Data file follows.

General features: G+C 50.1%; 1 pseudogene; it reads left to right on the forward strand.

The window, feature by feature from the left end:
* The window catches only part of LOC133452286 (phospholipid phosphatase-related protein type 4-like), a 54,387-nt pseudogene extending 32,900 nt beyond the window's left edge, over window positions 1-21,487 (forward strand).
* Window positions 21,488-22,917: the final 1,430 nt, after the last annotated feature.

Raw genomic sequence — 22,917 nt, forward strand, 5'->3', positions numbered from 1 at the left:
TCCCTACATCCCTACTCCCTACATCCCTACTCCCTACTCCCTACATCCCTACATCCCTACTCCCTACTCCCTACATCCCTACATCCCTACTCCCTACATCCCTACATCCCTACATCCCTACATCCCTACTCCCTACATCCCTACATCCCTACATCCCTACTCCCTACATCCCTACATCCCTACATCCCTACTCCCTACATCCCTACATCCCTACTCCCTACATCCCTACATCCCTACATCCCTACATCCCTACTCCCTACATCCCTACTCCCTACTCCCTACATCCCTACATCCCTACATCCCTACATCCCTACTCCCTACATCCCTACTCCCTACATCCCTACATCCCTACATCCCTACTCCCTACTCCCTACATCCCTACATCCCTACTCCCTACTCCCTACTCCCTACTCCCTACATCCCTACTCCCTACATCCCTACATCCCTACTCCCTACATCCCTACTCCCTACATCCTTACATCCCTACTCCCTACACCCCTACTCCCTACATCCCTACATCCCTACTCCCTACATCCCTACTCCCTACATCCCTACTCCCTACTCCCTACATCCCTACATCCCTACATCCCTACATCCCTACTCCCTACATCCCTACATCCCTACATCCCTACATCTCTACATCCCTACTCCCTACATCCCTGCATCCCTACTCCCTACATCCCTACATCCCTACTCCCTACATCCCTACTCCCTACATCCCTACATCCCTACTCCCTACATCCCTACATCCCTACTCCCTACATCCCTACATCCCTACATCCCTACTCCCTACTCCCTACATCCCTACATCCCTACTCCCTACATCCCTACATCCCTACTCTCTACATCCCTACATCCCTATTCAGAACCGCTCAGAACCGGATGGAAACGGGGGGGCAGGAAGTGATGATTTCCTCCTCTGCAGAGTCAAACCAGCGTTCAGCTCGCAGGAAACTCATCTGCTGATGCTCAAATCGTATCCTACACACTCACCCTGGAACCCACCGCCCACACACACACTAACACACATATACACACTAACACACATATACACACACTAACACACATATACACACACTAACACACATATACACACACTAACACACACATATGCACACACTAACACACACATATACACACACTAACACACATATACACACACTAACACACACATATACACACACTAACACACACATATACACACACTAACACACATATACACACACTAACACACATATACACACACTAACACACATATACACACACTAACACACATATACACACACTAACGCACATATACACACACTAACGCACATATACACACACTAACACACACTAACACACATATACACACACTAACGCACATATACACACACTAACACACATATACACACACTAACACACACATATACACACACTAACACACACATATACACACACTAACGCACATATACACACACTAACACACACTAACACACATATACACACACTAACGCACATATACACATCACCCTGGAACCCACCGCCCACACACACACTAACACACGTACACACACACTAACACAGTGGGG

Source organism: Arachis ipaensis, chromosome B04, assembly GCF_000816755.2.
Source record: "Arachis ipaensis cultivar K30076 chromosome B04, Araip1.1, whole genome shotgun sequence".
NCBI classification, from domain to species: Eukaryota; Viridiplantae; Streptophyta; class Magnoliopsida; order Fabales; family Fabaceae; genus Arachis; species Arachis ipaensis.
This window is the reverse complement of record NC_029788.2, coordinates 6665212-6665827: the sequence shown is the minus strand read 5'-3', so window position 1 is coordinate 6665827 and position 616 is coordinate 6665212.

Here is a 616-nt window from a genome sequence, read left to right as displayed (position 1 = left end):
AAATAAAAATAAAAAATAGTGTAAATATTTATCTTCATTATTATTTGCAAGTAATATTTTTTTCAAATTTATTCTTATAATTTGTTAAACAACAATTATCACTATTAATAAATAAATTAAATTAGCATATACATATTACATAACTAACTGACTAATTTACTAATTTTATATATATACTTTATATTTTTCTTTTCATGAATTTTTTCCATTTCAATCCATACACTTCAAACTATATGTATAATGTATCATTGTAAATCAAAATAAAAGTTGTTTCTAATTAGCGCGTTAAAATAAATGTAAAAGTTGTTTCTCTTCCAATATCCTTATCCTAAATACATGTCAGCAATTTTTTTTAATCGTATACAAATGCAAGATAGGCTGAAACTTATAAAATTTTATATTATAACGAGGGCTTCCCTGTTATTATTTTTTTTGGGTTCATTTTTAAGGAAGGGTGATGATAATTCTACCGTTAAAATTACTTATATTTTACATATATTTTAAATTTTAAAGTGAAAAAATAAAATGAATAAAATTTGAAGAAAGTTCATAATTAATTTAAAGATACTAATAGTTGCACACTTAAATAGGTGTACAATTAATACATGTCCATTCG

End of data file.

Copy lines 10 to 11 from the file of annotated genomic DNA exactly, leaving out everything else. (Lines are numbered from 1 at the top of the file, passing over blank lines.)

This window is the reverse complement of record NC_029788.2, coordinates 6665212-6665827: the sequence shown is the minus strand read 5'-3', so window position 1 is coordinate 6665827 and position 616 is coordinate 6665212.

Here is a 616-nt window from a genome sequence, read left to right as displayed (position 1 = left end):